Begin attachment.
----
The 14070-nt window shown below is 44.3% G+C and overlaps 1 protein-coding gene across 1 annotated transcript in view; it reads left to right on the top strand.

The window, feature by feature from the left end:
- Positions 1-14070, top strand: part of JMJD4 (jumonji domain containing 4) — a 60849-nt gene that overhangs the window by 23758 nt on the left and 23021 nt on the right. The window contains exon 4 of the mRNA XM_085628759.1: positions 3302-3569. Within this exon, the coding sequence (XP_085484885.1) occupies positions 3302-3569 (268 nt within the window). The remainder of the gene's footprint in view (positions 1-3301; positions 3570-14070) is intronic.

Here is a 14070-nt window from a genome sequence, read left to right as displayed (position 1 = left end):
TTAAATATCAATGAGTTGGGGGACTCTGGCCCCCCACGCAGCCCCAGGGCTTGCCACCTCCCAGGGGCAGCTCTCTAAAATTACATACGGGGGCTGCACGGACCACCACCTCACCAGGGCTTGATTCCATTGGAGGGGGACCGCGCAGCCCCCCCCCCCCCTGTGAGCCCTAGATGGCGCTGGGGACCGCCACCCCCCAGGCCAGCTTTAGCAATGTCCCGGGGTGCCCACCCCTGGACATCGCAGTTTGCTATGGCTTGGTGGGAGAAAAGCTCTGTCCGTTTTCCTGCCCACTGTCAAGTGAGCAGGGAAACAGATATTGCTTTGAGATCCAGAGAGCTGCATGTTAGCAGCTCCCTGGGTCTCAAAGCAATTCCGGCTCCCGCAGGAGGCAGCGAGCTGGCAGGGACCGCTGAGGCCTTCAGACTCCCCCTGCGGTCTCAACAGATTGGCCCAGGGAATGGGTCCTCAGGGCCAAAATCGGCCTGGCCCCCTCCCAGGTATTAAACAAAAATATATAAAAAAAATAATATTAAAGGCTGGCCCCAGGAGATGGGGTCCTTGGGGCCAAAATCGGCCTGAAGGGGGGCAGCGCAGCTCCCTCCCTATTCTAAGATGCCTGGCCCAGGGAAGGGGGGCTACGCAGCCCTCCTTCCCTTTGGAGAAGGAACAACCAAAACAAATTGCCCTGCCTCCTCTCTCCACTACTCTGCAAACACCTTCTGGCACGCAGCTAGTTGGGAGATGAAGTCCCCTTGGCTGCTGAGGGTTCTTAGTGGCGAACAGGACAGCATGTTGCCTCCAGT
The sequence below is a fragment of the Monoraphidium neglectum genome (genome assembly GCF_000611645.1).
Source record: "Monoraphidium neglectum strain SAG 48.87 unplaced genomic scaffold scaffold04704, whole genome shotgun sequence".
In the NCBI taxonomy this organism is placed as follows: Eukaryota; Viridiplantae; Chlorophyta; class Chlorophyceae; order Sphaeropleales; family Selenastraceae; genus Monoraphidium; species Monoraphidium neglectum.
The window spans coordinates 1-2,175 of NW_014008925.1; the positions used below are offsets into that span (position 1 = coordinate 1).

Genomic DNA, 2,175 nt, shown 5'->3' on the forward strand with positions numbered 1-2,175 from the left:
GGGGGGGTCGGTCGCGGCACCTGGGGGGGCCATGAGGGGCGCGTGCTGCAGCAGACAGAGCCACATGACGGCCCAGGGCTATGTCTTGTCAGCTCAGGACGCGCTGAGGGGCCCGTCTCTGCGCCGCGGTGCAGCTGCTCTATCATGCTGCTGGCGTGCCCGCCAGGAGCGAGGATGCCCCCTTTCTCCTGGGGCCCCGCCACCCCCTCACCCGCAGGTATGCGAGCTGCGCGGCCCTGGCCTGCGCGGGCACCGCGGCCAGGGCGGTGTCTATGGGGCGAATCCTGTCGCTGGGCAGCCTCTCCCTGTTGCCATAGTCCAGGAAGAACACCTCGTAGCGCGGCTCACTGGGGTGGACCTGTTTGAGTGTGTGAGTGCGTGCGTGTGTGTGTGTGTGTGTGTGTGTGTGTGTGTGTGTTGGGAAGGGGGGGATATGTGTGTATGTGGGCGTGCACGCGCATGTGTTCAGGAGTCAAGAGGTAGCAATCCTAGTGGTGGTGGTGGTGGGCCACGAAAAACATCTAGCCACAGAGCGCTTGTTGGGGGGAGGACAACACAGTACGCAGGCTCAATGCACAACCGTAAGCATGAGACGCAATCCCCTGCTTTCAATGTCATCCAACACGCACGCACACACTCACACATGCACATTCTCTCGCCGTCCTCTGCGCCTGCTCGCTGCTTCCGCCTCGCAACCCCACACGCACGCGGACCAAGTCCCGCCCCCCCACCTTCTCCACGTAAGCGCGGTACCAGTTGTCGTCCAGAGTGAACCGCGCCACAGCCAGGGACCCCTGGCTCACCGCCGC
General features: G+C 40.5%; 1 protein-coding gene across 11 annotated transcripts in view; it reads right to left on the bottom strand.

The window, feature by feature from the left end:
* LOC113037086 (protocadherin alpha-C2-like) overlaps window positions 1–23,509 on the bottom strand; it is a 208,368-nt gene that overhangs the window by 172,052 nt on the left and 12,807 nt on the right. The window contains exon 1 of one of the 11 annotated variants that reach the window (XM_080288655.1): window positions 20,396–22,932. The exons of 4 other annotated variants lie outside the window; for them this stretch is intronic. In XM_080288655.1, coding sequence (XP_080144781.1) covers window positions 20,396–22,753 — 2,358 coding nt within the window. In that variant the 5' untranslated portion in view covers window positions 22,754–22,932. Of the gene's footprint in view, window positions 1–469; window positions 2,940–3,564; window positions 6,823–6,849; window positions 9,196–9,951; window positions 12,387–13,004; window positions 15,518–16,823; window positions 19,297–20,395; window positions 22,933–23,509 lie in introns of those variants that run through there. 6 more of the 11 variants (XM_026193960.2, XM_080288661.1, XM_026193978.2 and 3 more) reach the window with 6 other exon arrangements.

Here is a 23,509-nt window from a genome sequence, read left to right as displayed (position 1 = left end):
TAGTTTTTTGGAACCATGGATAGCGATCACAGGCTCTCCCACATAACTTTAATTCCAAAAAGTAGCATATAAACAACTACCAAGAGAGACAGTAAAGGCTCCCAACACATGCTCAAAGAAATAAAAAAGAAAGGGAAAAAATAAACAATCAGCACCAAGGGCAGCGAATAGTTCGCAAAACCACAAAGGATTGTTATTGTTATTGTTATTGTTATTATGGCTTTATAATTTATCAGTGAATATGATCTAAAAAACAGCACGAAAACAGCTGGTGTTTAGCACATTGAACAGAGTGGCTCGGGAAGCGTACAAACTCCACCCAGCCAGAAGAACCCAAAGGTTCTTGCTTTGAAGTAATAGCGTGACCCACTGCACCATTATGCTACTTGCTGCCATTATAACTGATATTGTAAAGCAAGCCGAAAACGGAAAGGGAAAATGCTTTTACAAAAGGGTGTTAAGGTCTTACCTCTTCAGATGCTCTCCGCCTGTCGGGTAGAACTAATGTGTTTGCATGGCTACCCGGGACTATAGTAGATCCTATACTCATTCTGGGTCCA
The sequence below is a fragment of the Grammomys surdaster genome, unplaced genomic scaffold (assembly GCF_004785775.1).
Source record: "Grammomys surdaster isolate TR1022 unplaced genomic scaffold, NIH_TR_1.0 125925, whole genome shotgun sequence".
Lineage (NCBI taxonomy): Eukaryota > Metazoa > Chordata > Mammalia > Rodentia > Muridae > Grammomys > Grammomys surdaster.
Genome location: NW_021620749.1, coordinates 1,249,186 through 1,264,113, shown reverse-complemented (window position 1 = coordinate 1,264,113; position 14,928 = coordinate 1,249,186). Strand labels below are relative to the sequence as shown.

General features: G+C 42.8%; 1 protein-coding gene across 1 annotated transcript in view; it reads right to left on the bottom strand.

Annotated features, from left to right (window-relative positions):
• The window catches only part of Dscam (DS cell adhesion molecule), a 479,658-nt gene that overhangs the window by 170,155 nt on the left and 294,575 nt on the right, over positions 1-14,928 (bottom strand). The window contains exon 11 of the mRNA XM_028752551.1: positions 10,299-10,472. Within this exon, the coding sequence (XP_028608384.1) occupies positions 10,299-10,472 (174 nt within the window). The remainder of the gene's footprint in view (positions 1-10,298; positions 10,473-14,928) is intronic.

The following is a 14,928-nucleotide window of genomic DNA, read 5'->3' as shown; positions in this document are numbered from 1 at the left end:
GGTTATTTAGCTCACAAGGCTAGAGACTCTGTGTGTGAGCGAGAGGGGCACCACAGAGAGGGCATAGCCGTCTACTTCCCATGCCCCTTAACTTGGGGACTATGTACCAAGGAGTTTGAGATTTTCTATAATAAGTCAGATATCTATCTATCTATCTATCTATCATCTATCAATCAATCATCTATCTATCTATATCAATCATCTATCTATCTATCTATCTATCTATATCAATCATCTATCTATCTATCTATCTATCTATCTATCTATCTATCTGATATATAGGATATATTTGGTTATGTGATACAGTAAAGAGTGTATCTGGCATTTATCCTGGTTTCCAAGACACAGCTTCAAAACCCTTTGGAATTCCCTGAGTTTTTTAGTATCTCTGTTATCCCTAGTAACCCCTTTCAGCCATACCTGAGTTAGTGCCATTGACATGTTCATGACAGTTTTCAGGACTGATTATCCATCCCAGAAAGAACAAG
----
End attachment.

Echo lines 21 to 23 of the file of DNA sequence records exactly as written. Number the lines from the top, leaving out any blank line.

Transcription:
General features: G+C 42.8%; 1 protein-coding gene across 1 annotated transcript in view; it reads right to left on the bottom strand.

Annotated features, from left to right (window-relative positions):
• The window catches only part of Dscam (DS cell adhesion molecule), a 479,658-nt gene that overhangs the window by 170,155 nt on the left and 294,575 nt on the right, over positions 1-14,928 (bottom strand). The window contains exon 11 of the mRNA XM_028752551.1: positions 10,299-10,472. Within this exon, the coding sequence (XP_028608384.1) occupies positions 10,299-10,472 (174 nt within the window). The remainder of the gene's footprint in view (positions 1-10,298; positions 10,473-14,928) is intronic.